One such is Manchester City’s participation in the City Football Group. The president of Sparta Prague, who, like West Ham, participated in the Europa League last year, is part-owner of West Ham and Daniel Kretinsky.
They also take note of Ratcliffe’s plans to acquire United and the fact that he shows no signs of giving up control of French club Nice, which is four points outside the European qualification zone.
Also, Uefa has previously given permission for RB Leipzig and RB Salzburg to compete in the same European tournaments.
It is reasonable to believe that any possible issues have been resolved given that Nasser al-Khelaifi, the chairman of PSG, also serves as the head of the European Clubs’ Association, which has been collaborating more closely with Uefa.
Sources claim that this bid is entirely independent of PSG’s ownership, nevertheless. The bid’s suggestive nature is also emphasized. Unsatisfactory data has been made available in United’s “data room,” sources claim.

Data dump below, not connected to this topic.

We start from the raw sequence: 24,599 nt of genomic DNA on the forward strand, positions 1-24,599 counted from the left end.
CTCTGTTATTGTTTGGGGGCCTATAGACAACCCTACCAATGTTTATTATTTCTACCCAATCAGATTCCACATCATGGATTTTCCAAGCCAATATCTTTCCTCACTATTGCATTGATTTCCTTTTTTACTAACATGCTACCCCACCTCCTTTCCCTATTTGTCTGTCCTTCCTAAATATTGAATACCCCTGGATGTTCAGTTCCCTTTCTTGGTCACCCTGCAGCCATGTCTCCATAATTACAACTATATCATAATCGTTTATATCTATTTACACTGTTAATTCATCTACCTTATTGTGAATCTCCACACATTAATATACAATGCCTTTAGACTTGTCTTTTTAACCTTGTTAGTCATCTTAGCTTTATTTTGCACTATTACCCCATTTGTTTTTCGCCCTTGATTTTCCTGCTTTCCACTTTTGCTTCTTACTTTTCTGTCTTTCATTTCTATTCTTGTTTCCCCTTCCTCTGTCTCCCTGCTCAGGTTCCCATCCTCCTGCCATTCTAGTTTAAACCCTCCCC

It is now necessary to provide all relevant financial information on the Old Trafford club.
Although it is more commonly seen as the beginning of the process than the conclusion, Sheikh Jassim is sincere in his intention to free the club from the Glazer family’s ownership for the first time since 2005. He also has plans to invest in the greater Trafford area.
Qatari involvement raises questions
Following news that “entities linked to the Qatari government are proposing a bid that would enable them to take a controlling stake in Manchester United,” Fair Square, a human rights organization, wrote to Uefa president Aleksander Ceferin on Thursday and copied in Premier League commissioner Richard Masters “to highlight several issues of serious concern.”